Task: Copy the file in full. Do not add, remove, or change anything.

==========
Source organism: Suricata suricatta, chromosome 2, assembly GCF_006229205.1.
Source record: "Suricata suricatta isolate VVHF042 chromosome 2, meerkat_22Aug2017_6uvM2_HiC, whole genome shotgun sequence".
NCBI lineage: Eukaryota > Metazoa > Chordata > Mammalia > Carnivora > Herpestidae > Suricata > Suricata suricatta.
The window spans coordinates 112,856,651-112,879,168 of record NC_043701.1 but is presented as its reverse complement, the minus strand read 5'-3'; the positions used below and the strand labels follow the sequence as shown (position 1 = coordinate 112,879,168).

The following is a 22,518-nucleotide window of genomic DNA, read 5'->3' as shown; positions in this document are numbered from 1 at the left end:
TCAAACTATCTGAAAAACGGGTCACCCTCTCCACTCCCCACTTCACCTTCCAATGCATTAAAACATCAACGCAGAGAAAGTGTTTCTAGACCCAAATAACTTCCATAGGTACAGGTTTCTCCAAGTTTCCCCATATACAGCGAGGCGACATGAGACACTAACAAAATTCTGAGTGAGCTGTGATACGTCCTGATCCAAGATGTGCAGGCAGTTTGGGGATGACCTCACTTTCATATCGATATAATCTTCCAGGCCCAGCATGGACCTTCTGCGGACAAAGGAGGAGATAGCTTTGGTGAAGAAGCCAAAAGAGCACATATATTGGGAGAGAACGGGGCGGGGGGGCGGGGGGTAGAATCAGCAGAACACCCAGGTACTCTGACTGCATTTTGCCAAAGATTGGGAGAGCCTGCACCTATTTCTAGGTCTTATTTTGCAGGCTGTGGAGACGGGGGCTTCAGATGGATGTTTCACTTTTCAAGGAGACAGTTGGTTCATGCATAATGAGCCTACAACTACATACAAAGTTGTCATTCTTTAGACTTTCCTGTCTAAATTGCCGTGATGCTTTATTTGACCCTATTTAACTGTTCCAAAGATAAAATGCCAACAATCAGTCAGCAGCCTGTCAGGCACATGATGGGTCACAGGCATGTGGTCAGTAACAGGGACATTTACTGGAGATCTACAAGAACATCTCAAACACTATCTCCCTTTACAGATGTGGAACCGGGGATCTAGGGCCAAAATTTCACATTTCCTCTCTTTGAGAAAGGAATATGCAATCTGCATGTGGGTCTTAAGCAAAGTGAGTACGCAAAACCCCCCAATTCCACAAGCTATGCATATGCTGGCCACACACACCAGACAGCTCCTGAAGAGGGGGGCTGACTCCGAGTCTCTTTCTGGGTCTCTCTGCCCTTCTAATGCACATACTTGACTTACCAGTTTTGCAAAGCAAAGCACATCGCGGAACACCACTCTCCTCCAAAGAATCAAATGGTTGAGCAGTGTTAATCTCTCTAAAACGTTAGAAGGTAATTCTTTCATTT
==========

Source organism: Suricata suricatta, chromosome 2, assembly GCF_006229205.1.
Source record: "Suricata suricatta isolate VVHF042 chromosome 2, meerkat_22Aug2017_6uvM2_HiC, whole genome shotgun sequence".
NCBI lineage: Eukaryota > Metazoa > Chordata > Mammalia > Carnivora > Herpestidae > Suricata > Suricata suricatta.
The window spans coordinates 112,856,651-112,879,168 of record NC_043701.1 but is presented as its reverse complement, the minus strand read 5'-3'; the positions used below and the strand labels follow the sequence as shown (position 1 = coordinate 112,879,168).

The following is a 22,518-nucleotide window of genomic DNA, read 5'->3' as shown; positions in this document are numbered from 1 at the left end:
TCAAACTATCTGAAAAACGGGTCACCCTCTCCACTCCCCACTTCACCTTCCAATGCATTAAAACATCAACGCAGAGAAAGTGTTTCTAGACCCAAATAACTTCCATAGGTACAGGTTTCTCCAAGTTTCCCCATATACAGCGAGGCGACATGAGACACTAACAAAATTCTGAGTGAGCTGTGATACGTCCTGATCCAAGATGTGCAGGCAGTTTGGGGATGACCTCACTTTCATATCGATATAATCTTCCAGGCCCAGCATGGACCTTCTGCGGACAAAGGAGGAGATAGCTTTGGTGAAGAAGCCAAAAGAGCACATATATTGGGAGAGAACGGGGCGGGGGGGCGGGGGGTAGAATCAGCAGAACACCCAGGTACTCTGACTGCATTTTGCCAAAGATTGGGAGAGCCTGCACCTATTTCTAGGTCTTATTTTGCAGGCTGTGGAGACGGGGGCTTCAGATGGATGTTTCACTTTTCAAGGAGACAGTTGGTTCATGCATAATGAGCCTACAACTACATACAAAGTTGTCATTCTTTAGACTTTCCTGTCTAAATTGCCGTGATGCTTTATTTGACCCTATTTAACTGTTCCAAAGATAAAATGCCAACAATCAGTCAGCAGCCTGTCAGGCACATGATGGGTCACAGGCATGTGGTCAGTAACAGGGACATTTACTGGAGATCTACAAGAACATCTCAAACACTATCTCCCTTTACAGATGTGGAACCGGGGATCTAGGGCCAAAATTTCACATTTCCTCTCTTTGAGAAAGGAATATGCAATCTGCATGTGGGTCTTAAGCAAAGTGAGTACGCAAAACCCCCCAATTCCACAAGCTATGCATATGCTGGCCACACACACCAGACAGCTCCTGAAGAGGGGGGCTGACTCCGAGTCTCTTTCTGGGTCTCTCTGCCCTTCTAATGCACATACTTGACTTACCAGTTTTGCAAAGCAAAGCACATCGCGGAACACCACTCTCCTCCAAAGAATCAAATGGTTGAGCAGTGTTAATCTCTCTAAAACGTTAGAAGGTAATTCTTTCATTT